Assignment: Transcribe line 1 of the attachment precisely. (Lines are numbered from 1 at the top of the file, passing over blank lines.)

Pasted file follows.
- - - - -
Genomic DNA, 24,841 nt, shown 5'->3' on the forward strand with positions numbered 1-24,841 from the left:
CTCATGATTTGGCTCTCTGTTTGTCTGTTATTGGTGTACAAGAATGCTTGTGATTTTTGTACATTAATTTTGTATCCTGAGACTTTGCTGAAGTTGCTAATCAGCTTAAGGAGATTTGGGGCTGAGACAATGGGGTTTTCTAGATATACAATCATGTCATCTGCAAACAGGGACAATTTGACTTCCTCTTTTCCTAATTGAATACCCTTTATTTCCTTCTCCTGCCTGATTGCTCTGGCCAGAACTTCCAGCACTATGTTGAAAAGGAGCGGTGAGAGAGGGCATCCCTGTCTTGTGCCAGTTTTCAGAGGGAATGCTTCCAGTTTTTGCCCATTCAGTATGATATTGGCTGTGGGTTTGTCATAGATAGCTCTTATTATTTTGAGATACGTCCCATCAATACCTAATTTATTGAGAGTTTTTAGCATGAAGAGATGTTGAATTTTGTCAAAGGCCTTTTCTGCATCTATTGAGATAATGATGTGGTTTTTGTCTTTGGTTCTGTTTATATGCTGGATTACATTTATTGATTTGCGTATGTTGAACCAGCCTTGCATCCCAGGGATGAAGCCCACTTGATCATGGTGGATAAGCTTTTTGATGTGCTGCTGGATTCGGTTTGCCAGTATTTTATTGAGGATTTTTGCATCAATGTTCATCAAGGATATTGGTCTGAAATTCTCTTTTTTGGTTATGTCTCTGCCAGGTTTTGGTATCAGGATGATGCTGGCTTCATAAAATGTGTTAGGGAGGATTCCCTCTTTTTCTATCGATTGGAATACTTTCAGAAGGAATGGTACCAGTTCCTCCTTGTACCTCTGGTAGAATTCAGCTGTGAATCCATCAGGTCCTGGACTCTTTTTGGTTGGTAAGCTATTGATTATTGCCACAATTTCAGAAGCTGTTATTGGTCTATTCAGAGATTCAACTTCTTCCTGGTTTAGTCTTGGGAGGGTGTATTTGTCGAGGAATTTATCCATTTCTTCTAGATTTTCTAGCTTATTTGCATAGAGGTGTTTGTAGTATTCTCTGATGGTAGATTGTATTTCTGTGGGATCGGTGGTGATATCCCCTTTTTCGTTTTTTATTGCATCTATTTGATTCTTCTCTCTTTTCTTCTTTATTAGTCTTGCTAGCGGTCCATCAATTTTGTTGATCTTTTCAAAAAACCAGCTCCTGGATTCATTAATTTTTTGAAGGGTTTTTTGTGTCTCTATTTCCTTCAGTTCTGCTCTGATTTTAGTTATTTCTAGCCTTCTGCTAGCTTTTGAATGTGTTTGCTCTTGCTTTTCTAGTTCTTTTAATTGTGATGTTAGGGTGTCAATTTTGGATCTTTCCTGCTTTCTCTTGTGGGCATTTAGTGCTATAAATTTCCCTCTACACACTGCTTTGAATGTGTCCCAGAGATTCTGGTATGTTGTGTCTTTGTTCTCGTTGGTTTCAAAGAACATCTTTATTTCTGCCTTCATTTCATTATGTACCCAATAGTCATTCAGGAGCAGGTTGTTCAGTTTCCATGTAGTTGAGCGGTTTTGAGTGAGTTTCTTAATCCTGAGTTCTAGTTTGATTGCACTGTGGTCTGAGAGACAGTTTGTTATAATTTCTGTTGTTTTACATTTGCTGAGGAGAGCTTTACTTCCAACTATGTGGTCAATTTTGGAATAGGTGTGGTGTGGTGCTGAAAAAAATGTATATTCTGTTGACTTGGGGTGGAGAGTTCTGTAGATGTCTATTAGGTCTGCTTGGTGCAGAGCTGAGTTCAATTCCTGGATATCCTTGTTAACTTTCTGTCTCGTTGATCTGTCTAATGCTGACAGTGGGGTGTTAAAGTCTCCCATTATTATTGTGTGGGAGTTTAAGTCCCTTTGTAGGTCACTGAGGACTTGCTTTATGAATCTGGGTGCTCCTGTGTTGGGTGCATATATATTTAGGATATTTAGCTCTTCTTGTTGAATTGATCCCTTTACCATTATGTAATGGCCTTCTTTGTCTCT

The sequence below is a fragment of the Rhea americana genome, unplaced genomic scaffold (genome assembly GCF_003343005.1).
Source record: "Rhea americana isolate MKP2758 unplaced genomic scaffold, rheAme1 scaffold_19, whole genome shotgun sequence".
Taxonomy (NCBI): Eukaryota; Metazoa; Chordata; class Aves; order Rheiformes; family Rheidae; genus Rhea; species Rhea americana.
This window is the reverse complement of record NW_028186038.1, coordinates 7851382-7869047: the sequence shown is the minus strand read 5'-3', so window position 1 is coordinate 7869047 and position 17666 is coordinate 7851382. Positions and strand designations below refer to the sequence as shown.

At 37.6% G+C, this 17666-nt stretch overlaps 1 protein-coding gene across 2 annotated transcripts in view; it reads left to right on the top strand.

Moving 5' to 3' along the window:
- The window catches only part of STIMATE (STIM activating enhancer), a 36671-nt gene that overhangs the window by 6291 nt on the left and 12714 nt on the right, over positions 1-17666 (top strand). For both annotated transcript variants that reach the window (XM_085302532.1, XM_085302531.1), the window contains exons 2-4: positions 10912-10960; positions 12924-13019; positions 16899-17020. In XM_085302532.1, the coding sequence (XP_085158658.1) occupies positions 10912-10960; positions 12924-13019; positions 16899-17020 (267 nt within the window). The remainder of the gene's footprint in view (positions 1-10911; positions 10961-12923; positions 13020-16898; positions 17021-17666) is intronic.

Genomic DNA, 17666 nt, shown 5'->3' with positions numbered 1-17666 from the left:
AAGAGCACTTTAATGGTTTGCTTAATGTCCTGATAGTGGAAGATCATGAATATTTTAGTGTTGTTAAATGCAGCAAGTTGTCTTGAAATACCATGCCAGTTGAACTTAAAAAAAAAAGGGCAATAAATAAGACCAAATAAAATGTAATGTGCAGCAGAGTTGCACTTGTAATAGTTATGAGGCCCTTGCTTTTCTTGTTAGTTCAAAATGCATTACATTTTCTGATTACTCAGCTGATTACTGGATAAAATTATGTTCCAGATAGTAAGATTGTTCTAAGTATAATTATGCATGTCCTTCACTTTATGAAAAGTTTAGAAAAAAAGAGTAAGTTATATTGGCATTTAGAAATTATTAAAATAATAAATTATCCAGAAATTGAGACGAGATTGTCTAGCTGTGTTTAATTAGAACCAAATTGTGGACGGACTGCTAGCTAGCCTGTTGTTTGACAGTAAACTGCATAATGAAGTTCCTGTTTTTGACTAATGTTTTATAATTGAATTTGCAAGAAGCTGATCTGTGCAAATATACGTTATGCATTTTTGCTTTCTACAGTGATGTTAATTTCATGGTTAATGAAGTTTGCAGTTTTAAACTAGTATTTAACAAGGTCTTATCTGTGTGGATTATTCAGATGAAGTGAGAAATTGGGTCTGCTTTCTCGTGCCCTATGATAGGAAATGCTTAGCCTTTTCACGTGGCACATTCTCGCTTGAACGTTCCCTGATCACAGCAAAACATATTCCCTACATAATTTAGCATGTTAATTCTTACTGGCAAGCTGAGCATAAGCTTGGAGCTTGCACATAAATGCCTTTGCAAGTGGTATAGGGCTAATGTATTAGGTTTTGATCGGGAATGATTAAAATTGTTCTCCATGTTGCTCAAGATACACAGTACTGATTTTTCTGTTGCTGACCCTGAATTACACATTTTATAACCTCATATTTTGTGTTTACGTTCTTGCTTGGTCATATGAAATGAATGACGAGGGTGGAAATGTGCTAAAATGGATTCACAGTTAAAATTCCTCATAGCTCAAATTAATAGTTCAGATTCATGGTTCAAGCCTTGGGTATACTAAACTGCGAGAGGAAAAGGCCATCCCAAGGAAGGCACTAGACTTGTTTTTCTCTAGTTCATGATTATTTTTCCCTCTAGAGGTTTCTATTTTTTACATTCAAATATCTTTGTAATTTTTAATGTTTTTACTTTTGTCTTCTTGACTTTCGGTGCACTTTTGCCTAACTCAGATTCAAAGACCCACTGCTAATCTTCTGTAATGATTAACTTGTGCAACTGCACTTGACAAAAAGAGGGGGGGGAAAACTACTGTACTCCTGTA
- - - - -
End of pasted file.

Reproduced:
Genomic DNA, 24,841 nt, shown 5'->3' on the forward strand with positions numbered 1-24,841 from the left: